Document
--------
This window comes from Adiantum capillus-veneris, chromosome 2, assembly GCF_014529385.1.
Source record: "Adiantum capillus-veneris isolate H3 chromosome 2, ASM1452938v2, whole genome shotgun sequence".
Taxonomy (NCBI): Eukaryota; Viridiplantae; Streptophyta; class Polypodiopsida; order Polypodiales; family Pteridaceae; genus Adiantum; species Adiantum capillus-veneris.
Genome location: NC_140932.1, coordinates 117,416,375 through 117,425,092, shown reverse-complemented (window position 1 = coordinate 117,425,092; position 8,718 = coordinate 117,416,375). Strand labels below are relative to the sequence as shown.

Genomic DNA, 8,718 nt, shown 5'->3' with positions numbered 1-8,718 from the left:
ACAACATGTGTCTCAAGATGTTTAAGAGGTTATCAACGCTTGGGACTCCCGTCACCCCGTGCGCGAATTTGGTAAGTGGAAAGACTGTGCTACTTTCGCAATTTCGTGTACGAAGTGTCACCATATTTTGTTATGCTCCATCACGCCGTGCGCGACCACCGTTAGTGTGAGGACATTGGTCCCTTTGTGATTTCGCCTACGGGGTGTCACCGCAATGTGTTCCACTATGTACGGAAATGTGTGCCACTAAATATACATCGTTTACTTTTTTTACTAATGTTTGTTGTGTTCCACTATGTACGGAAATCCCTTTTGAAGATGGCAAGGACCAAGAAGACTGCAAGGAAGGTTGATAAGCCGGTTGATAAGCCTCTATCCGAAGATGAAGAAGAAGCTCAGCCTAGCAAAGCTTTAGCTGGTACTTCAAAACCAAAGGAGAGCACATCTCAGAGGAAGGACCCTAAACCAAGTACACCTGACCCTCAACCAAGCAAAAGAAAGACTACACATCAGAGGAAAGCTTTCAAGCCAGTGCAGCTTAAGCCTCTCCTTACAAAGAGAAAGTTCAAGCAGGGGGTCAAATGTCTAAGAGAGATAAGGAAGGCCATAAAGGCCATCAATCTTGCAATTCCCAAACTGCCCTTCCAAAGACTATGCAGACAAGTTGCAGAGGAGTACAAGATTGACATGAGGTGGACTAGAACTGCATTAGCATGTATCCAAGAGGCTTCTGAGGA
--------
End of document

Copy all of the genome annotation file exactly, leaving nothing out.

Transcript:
This window comes from Adiantum capillus-veneris, chromosome 2, assembly GCF_014529385.1.
Source record: "Adiantum capillus-veneris isolate H3 chromosome 2, ASM1452938v2, whole genome shotgun sequence".
Taxonomy (NCBI): Eukaryota; Viridiplantae; Streptophyta; class Polypodiopsida; order Polypodiales; family Pteridaceae; genus Adiantum; species Adiantum capillus-veneris.
Genome location: NC_140932.1, coordinates 117,416,375 through 117,425,092, shown reverse-complemented (window position 1 = coordinate 117,425,092; position 8,718 = coordinate 117,416,375). Strand labels below are relative to the sequence as shown.

Genomic DNA, 8,718 nt, shown 5'->3' with positions numbered 1-8,718 from the left:
ACAACATGTGTCTCAAGATGTTTAAGAGGTTATCAACGCTTGGGACTCCCGTCACCCCGTGCGCGAATTTGGTAAGTGGAAAGACTGTGCTACTTTCGCAATTTCGTGTACGAAGTGTCACCATATTTTGTTATGCTCCATCACGCCGTGCGCGACCACCGTTAGTGTGAGGACATTGGTCCCTTTGTGATTTCGCCTACGGGGTGTCACCGCAATGTGTTCCACTATGTACGGAAATGTGTGCCACTAAATATACATCGTTTACTTTTTTTACTAATGTTTGTTGTGTTCCACTATGTACGGAAATCCCTTTTGAAGATGGCAAGGACCAAGAAGACTGCAAGGAAGGTTGATAAGCCGGTTGATAAGCCTCTATCCGAAGATGAAGAAGAAGCTCAGCCTAGCAAAGCTTTAGCTGGTACTTCAAAACCAAAGGAGAGCACATCTCAGAGGAAGGACCCTAAACCAAGTACACCTGACCCTCAACCAAGCAAAAGAAAGACTACACATCAGAGGAAAGCTTTCAAGCCAGTGCAGCTTAAGCCTCTCCTTACAAAGAGAAAGTTCAAGCAGGGGGTCAAATGTCTAAGAGAGATAAGGAAGGCCATAAAGGCCATCAATCTTGCAATTCCCAAACTGCCCTTCCAAAGACTATGCAGACAAGTTGCAGAGGAGTACAAGATTGACATGAGGTGGACTAGAACTGCATTAGCATGTATCCAAGAGGCTTCTGAGGA